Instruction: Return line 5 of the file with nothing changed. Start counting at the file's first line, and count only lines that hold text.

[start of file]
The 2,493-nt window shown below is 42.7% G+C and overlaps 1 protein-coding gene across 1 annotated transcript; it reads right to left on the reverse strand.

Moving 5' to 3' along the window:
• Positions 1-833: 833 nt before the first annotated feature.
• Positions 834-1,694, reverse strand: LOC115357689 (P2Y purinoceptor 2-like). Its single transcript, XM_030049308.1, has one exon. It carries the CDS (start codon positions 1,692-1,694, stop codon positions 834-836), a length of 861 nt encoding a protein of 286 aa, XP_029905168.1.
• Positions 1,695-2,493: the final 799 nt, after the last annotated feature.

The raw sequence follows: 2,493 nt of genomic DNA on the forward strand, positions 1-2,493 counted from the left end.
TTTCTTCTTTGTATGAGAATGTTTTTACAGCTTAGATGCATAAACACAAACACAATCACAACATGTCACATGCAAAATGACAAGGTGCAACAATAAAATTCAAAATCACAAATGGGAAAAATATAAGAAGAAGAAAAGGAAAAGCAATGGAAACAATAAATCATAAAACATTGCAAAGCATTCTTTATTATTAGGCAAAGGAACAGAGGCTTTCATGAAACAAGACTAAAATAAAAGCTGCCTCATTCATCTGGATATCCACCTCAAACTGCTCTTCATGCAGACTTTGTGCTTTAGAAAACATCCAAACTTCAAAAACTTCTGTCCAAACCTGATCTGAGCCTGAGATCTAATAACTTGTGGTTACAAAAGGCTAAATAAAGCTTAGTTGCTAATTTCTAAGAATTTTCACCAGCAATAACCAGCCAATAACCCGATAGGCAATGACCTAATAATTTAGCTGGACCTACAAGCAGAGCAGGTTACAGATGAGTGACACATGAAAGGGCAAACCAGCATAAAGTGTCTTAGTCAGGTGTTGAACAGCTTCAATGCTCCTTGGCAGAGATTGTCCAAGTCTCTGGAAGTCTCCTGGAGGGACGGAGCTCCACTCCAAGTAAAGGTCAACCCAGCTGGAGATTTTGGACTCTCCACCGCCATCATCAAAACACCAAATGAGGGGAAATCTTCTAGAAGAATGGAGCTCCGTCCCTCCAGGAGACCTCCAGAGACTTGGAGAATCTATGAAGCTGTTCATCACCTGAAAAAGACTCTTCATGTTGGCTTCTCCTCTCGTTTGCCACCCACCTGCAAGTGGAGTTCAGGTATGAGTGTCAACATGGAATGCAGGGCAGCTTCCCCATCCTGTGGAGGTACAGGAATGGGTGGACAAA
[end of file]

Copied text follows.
• Positions 1,695-2,493: the final 799 nt, after the last annotated feature.